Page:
Theranostics 2023; 13(7):2368-2383. doi:10.7150/thno.83938 This issue Cite
1. Center of Diagnosis and Treatment For Cervical & Uterine Cavity Disease, Obstetrics and Gynecology Hospital of Fudan University, Shanghai Key Laboratory of Female Reproductive Endocrine-Related Disease, & MOE/NHC/CAMS Key Laboratory of Medical Molecular Virology, Shanghai Institute of Infections Disease and Biosecurity, Shanghai Frontiers Science Center of Pathogenic Microorganisms and Infection, School of Basic Medical Sciences, Shanghai Medical College, Fudan University, Shanghai 200032, P. R. China.
2. ShengYushou Center of Cell Biology and Immunology, School of Life Sciences and Biotechnology, Shanghai Jiao Tong University, Shanghai 200240, P. R. China.
*Equally contributed to this work.
Background: Lactate is associated with the poor prognosis of many human malignancies. Cervical cancer, one of main causes of women mortality worldwide, is aggressive and absent of effective pharmacological treatment, and its underlying mechanisms of progression remain elusive.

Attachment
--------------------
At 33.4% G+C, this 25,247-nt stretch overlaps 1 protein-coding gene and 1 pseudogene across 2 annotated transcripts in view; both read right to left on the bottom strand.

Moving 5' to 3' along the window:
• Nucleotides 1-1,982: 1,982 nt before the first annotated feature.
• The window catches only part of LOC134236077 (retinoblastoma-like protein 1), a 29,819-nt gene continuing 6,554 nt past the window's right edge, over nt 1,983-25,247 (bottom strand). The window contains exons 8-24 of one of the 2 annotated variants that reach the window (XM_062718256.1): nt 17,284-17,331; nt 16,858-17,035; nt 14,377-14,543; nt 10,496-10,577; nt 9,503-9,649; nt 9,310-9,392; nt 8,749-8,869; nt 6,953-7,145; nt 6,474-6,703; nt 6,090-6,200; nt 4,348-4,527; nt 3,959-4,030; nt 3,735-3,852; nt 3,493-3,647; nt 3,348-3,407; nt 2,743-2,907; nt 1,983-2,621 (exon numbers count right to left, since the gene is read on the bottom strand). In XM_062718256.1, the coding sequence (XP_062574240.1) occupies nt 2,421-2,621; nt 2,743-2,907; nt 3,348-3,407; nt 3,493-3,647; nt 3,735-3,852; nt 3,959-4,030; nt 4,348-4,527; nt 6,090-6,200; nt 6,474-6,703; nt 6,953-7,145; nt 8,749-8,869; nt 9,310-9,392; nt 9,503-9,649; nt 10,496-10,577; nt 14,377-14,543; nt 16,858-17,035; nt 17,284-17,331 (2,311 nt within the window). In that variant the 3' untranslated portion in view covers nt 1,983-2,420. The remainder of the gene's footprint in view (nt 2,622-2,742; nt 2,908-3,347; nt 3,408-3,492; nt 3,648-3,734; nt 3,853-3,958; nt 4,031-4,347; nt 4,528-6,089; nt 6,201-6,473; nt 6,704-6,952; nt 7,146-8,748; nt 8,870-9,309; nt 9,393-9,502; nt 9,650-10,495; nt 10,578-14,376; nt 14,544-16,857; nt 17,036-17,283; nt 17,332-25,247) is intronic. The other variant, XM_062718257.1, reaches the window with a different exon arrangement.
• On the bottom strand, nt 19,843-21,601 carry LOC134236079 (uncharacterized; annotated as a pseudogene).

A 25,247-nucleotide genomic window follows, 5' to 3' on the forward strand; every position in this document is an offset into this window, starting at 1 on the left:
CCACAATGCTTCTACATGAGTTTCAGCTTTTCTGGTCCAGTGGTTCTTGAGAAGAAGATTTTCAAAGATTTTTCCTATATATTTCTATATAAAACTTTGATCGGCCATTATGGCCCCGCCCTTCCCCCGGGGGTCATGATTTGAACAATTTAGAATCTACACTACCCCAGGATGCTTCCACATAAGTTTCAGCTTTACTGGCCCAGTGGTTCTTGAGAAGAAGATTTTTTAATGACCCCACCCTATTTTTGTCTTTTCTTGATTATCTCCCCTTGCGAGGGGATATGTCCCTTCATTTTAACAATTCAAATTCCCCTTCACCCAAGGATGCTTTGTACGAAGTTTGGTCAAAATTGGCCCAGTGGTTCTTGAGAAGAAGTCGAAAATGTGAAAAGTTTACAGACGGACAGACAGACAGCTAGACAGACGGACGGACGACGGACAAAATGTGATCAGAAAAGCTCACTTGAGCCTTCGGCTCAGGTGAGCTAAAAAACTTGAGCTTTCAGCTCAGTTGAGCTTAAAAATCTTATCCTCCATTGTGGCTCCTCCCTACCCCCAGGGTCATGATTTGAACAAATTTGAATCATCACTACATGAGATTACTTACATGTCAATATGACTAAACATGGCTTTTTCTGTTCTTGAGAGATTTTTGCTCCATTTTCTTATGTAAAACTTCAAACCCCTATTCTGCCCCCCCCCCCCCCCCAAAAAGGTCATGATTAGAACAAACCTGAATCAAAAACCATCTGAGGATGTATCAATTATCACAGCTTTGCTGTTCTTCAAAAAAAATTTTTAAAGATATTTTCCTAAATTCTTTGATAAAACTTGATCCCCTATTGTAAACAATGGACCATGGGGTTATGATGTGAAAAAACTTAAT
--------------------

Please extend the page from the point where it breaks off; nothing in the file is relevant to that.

Methods: The regulation of β-catenin to fascin protrusion formation upon acidic lactate (Lactic acid [LA]) stimulation was evaluated through in β-catenin or fascin deficiency cell line models by immunofluorescence assays, and subcellular fractionation. The effect of β-catenin and fascin relocation by LA and its antagonist were evaluated by immunohistochemistry assay in patient tissues and mouse tumor xenograft model. Trypsin digestion, Transwell assay, cell proliferation in vitro was performed to explore the role of LA in the cell growth, adhesion and migration.
Results: Low concentration of LA significantly promotes cytoskeleton remodeling via `protrusion formation to increase cell adhesion and migration. Mechanistically, upon LA stimulation, β-catenin diffuses from the cytoplasmic membrane into the nucleus, which in turn induces fascin nuclear-cytoplasm redistribution to the protrusion compartment. Moreover, the antagonist of LA sufficiently blocks the LA-mediated β-catenin nuclear import, fascin nuclear export, and the growth and invasion of cervical cancer cells in vitro and in vivo using a murine xenograft model.
Conclusions: This study uncovers β-catenin-fascin axis as a key signal in response to extracellular lactate and indicates that antagonist of LA may serve as a potential clinical intervention for cancer development.
Keywords: Lactate, LA antagonist, β-catenin/fascin, Cervical Cancer